February 9, 2012
Update 10:05 a.m. February 10, 2012: Double Fine reached $1 million last night, less than 24 hours after they posted the game on Kickstarter. They passed Elevation iPhone Dock's record this morning.
It’s been a kick-ass week for raising money on Kickstarter. The crowd-source funding site saw a new record set on Wednesday by the Elevation iPhone Dock, which raised over $1 million in less than two months and beat the previous all-time funding record of $942,000 (it’s now up to $1,035,214). Today, it looks like yet another record could be broken.
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On Wednesday night, San Francisco-based independent video game studio Double Fine Productions posted a new adventure game on the fundraising site with the goal of collecting $400,000, and watched the dollars start to pour in from fans. In just eight hours and 11 minutes, Double Fine had surpassed its goal. Less than eight hours later, they had doubled it. At time of publication, the total raised was over $900,000 and growing by tens of thousands of dollars every few minutes – with 33 days left to collect.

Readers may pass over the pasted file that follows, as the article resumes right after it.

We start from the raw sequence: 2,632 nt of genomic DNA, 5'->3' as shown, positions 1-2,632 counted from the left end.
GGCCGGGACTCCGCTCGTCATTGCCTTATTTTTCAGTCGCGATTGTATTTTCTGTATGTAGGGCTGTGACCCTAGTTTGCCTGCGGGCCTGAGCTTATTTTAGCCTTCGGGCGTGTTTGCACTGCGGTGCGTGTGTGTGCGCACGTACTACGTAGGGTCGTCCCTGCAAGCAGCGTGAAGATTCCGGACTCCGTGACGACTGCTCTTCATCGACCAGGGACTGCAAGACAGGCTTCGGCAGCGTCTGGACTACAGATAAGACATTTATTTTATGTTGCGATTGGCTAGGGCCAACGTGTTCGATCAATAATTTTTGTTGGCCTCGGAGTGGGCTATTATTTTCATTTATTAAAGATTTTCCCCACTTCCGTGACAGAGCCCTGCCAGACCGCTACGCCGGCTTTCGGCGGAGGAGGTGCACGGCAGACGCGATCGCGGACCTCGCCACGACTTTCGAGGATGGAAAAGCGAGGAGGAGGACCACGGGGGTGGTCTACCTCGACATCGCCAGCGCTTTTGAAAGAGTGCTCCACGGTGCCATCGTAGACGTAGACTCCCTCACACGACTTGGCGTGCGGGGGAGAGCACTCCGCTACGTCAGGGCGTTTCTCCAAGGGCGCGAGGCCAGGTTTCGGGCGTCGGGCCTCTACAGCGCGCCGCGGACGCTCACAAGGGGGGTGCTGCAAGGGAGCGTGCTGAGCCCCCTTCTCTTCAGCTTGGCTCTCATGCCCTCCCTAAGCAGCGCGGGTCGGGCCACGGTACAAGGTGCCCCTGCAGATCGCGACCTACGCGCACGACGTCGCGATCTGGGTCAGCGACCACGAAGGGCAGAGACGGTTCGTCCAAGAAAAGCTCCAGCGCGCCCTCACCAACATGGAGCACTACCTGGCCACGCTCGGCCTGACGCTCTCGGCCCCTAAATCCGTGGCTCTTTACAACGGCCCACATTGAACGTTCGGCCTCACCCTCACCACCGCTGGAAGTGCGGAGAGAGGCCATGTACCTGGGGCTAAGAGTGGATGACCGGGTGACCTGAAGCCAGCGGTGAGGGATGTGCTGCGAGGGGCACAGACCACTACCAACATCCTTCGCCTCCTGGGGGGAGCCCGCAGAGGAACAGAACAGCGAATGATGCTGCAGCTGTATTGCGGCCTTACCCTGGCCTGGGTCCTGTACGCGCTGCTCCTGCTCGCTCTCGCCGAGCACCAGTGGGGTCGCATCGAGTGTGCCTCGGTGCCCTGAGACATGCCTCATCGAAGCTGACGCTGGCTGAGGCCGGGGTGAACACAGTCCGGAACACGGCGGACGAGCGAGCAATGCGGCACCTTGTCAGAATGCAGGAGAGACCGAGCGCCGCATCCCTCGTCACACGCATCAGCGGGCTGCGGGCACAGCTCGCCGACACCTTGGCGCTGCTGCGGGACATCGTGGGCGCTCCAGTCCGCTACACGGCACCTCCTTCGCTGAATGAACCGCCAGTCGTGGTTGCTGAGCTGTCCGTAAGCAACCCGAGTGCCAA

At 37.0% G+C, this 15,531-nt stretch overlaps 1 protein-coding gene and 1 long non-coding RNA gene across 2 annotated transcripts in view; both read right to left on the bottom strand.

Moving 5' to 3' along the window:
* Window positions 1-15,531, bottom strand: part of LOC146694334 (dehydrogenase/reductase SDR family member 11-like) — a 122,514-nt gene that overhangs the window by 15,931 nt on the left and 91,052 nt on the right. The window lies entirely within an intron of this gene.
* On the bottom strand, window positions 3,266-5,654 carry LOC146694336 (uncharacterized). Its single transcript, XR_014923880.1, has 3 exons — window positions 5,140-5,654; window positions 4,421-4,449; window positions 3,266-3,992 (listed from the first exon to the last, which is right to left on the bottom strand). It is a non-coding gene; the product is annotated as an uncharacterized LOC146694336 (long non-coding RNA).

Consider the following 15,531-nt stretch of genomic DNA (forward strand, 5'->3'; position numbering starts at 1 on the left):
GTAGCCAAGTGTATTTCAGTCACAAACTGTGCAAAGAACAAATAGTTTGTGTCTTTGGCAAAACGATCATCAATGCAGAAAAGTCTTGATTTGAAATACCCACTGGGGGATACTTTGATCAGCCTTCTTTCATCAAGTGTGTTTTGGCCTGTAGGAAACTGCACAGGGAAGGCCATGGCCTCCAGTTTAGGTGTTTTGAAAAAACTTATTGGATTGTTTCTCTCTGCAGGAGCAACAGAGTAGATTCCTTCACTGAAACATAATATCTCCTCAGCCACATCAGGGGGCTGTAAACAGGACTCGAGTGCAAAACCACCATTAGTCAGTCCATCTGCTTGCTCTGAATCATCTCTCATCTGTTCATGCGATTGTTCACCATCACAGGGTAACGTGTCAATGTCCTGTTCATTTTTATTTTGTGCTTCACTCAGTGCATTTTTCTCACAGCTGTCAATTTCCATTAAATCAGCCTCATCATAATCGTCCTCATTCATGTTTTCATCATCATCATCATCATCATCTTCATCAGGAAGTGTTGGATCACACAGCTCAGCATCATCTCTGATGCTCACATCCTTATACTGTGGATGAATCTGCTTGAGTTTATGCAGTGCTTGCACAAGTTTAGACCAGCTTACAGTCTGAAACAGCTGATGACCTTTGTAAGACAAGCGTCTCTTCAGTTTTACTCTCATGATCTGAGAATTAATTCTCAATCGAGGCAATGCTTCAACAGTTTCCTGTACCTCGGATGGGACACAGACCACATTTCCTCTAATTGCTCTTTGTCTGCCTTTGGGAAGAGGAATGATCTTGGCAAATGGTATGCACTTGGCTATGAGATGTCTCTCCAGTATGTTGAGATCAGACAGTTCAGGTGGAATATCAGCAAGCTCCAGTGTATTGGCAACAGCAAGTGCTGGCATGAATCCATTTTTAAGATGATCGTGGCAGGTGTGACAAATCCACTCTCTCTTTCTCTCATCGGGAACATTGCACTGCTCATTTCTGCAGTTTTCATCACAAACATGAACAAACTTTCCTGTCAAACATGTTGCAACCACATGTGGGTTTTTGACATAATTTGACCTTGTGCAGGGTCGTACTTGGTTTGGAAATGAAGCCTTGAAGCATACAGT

Owner Tim Schafer, who is known for popular adventure games like Full Throttle and The Secret of Monkey Island, says, although there’s huge interest from fans, he’s struggled to get any interest from big game publishers to do adventure games like this one. That’s when he turned to Kickstarter.
Kickstarter funders don’t receive any ownership of the project, and don’t see a return on their money, but many Kickstarter projects offer perks. Double Fine will give a copy of the game to anyone who gives $15 or more and a signed poster to those who give $250 or more. Donors who give $10,000 or more get lunch and a tour of the studio with Schafer and Ron Gilbert, another developer. One video game animator in Seattle, Will Christiansen, heard about it this morning and gave $100. “Everyone was passing the link around Facebook and Twitter,” he said. “As developers and gamers, we’d love to see this new model take off. It would mean a big shift in the game/publisher dynamic and could make games more interesting, innovative and independent.”